"We'll find some." Our tour guide, Dave, a retired truck driver, states this matter-of-factly as he helps us into an open-air, 13-passenger Humvee. Today there are six of us, and on this blustery February day we are about to embark on a Wild Horse Adventure Tour. The tours depart from a small outpost in front of the Harris Teeter shopping center in southern Corolla. Passengers are taken on a guided search for the wild Colonial Mustangs that run free on the northernmost part of the Outer Banks where there are no paved roads or infrastructure of any kind, just miles of pristine beach.
After being secured into our seats and tucked into blankets provided to combat the chill, we head north past commercial districts, charming rental homes, the Currituck Lighthouse and the original historic village of Corolla. Then we reach the end of the road.
Almost immediately the scenery before us is nothing but low-slung sand dunes with grassy tops, a long, wide beach meeting an ocean of rolling waves and sky. We travel smoothly, right on the edge of the surf, Dave leaning out of his window sniffing the air for clues. Within five minutes we have already spotted signs of fresh horse tracks.
Dave tells us one of many stories about the horses, their origins, how they ended up here thousands of years ago and how eventually they were moved to the Corolla 4-wheel-drive area in 1995 to protect them. Now there are 130 horses in the herd, and Dave has given us a money-back guarantee that we were going to see some of them today.
We cross over the dunes from the beach and began exploring the terrain between the Atlantic Ocean and the Currituck Sound. The Humvee is agile and powerful under Dave's guidance, and we snake through narrow passages of sand, squeezing between dunes and Scrubby Oak. It's obvious that this vehicle could traverse any terrain. We roll through small bodies of water and wetlands and up and over dunes. We are hot on the horse trail!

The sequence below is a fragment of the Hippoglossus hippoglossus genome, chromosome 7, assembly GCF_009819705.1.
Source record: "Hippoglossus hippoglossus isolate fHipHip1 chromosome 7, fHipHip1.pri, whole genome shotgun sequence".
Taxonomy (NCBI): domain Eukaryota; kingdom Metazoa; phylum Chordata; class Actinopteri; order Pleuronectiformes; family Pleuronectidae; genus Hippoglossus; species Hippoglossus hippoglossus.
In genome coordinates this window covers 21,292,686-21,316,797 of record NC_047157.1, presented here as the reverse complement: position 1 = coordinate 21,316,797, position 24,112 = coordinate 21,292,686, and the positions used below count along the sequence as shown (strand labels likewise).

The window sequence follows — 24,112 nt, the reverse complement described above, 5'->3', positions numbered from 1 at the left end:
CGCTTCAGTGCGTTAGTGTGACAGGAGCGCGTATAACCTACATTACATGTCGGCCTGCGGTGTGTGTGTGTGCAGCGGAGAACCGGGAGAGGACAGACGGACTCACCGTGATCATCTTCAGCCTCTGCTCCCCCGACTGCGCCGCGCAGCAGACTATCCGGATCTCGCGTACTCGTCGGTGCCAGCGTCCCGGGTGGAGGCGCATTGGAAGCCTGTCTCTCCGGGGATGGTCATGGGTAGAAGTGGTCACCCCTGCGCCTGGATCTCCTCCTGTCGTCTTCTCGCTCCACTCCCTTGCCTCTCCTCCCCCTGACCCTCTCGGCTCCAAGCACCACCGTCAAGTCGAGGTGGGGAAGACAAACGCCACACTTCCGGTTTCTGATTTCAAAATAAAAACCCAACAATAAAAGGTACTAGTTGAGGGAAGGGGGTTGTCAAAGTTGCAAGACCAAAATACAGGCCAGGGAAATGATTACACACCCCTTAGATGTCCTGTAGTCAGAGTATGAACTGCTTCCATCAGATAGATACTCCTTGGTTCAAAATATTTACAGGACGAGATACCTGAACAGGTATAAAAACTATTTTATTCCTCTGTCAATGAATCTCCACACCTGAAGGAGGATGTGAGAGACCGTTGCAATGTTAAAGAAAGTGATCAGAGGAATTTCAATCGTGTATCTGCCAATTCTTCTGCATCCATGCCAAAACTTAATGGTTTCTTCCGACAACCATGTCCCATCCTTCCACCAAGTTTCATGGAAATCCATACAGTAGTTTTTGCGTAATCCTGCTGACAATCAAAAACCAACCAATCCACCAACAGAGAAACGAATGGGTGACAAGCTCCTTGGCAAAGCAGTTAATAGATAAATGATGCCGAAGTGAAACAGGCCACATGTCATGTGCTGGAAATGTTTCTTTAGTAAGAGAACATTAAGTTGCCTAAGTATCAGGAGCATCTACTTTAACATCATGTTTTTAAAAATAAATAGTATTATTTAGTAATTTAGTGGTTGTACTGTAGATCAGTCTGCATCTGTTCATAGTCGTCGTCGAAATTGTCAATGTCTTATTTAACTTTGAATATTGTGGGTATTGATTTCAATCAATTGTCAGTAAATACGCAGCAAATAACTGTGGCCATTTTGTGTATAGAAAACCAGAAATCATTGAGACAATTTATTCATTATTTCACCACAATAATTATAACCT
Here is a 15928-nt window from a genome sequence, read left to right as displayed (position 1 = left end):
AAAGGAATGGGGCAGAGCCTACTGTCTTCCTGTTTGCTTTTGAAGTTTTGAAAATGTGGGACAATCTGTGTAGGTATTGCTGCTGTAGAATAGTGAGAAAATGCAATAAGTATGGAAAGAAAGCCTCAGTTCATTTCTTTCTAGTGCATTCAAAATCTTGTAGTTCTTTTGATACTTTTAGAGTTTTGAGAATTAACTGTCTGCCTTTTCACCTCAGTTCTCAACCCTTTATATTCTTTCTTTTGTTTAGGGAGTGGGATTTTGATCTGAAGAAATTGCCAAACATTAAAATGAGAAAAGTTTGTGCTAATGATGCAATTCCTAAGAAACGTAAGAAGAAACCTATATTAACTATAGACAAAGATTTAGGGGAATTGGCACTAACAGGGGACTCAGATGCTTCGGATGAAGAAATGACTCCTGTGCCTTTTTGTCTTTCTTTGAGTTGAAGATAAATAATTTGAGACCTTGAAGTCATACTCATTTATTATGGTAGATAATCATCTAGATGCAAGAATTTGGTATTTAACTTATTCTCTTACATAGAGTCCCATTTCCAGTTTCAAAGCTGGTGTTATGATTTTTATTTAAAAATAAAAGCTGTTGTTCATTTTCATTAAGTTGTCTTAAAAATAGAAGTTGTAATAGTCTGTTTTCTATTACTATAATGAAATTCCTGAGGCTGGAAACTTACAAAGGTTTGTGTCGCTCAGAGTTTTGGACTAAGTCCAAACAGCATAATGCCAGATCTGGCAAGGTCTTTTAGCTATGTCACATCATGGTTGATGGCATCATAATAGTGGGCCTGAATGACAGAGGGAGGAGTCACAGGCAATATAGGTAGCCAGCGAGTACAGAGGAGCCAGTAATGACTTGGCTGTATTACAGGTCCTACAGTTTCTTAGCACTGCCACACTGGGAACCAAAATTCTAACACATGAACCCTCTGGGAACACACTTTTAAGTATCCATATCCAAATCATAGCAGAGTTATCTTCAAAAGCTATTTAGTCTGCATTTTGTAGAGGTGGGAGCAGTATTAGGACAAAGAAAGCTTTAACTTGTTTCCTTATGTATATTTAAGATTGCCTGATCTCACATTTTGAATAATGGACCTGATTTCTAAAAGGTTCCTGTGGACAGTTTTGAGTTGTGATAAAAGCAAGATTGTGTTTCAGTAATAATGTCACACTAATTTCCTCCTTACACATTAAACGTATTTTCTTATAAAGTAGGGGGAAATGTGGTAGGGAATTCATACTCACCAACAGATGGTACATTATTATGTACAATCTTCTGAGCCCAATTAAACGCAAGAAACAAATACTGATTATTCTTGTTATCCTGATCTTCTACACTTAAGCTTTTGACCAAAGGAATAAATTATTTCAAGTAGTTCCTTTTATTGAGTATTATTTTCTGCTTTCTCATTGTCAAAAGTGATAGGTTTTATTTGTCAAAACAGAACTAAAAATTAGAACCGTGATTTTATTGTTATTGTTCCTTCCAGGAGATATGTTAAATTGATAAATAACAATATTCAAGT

"These are horse tracks," comments Dave, "...yes, and it looks like they have shoes on them, but it's all from walking in the sand." Dave's knowledge of the herd, their names, the number of babies, how they thrive in this environment and his care for them is genuine. He tells us several times how much he loves his job. We are laughing at one of his jokes when a traveler from Massachusetts in front of me spots horses on the left. There are two Sorrels, dark brown with a darker brown mane and tail, and one Chestnut. I hear the woman in the front seat whisper, "He's beautiful." We learn that the name of one of the horses is Drumstick for the aptly shaped white blaze on his forehead.
Everyone takes photos while Dave makes sure we have the best views of the herd without violating any restrictions. These horses are well protected, and it is illegal to get closer than 50 feet to them. They should never be touched. Dave drives in circles to get all angles, even climbing a dune to get a better vantage point.
Back on the beach we cruise past a section of National Wildlife Refuge, a restricted driving area where there is nothing but nature in all her glory, before traveling back over the dune in search of more horses. We soon spot baby tracks and learn that there were several in the herd right now ranging from five to eight months old. Following the tracks, we are stopped in ours by a herd of deer, who stand and gaze at us for a while before disappearing into the woods...doing their own form of wild life touring by watching us. Shortly afterward we encounter a baby and mother Bay horse and then shortly after that several more Bays, their heavy winter coats dark and shiny like velvet.
Turning south we continue looking for tracks while Dave regales us with tales of local characters and sights like Beer Can Bill, Larry the Wrecker Guy and Nancy's Cottage, a trailer hoisted up on pilings with the wheels still attached! We run next to roosters and chickens, song birds and shorebirds while racing the tide to get back onto land.
"Welcome back to reality," Dave shouts as the Humvee wheels hit the pavement. Even though we are a little chilly, everyone agrees that it was an awesome time. Dave takes the back way home through the Historic Corolla Village, past the Corolla Wild Horse Fund and the Village School, then behind the lighthouse and through Currituck Heritage Park, the home of Whalehead. We return to our starting point satisfied, not only because we "found some," but also because we learned a lot about the beloved Mustangs in a way that couldn't possibly be learned without experiencing them in their natural habitat with a passionate, knowledgeable and funny guide.